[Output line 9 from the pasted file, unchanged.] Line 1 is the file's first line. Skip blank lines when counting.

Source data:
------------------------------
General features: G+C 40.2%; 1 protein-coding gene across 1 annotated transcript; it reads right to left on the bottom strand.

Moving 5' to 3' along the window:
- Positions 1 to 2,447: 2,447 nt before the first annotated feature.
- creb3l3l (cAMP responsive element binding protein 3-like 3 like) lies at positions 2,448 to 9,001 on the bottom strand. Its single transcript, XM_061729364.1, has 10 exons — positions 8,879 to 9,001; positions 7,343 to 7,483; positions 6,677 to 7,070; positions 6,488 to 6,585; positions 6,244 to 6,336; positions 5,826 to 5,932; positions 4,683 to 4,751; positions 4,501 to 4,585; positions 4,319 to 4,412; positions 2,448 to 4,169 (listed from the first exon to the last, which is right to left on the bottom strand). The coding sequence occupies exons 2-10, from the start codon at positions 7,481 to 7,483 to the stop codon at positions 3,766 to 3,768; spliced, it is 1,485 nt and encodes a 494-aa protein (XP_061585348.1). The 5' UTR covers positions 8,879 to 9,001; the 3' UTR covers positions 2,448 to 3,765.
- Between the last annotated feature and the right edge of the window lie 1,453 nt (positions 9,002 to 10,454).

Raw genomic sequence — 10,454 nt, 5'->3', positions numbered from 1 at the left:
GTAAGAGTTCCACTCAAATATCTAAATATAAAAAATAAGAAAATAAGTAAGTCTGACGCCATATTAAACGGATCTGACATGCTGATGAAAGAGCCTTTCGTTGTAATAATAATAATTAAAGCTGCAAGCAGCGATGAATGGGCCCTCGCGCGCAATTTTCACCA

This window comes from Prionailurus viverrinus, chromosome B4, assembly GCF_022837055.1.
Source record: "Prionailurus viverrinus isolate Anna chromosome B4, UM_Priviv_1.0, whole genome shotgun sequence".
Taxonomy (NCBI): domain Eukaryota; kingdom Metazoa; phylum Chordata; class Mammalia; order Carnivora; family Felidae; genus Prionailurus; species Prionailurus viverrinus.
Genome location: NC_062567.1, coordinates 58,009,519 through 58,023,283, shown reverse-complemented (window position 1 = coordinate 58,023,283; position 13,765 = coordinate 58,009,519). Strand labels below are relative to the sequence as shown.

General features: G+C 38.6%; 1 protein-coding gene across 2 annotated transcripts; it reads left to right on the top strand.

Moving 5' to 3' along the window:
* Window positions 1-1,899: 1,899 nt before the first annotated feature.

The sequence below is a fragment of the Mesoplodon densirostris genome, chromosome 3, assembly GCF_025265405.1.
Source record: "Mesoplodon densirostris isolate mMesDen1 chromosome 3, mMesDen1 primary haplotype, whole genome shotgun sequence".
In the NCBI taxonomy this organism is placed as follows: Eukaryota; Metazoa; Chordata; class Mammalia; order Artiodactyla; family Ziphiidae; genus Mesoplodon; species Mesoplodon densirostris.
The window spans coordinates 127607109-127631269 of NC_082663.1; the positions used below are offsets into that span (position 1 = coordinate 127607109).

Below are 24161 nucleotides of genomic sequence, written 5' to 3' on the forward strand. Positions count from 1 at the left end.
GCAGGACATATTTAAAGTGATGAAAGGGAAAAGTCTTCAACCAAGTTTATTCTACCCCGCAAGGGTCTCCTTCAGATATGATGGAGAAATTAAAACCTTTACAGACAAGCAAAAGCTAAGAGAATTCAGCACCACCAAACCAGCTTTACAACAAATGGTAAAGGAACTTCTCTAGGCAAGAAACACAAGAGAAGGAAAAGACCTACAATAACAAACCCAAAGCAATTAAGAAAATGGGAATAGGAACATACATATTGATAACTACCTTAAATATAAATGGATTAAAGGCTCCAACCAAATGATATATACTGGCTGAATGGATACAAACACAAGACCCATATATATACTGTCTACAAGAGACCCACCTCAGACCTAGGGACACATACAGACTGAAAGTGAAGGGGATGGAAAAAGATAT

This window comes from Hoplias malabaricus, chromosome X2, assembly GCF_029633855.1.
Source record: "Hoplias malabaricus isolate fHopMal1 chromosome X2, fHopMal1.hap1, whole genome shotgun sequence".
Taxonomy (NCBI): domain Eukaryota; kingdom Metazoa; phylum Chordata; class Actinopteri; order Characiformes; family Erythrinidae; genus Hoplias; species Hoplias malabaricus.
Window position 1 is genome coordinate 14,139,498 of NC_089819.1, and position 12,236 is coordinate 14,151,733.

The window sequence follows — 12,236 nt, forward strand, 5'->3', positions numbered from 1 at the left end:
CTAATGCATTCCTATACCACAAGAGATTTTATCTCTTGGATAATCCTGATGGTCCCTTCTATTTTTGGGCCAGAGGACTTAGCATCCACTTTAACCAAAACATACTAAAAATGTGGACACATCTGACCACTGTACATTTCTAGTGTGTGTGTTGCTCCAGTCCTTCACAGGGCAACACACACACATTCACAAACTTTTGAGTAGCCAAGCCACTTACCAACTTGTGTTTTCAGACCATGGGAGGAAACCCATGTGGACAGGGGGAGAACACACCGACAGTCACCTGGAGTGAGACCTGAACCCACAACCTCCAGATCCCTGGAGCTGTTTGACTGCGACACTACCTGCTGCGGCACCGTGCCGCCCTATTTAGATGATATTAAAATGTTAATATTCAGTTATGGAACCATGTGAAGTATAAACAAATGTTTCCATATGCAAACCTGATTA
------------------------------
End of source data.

Source record: "Prionailurus viverrinus isolate Anna chromosome B4, UM_Priviv_1.0, whole genome shotgun sequence".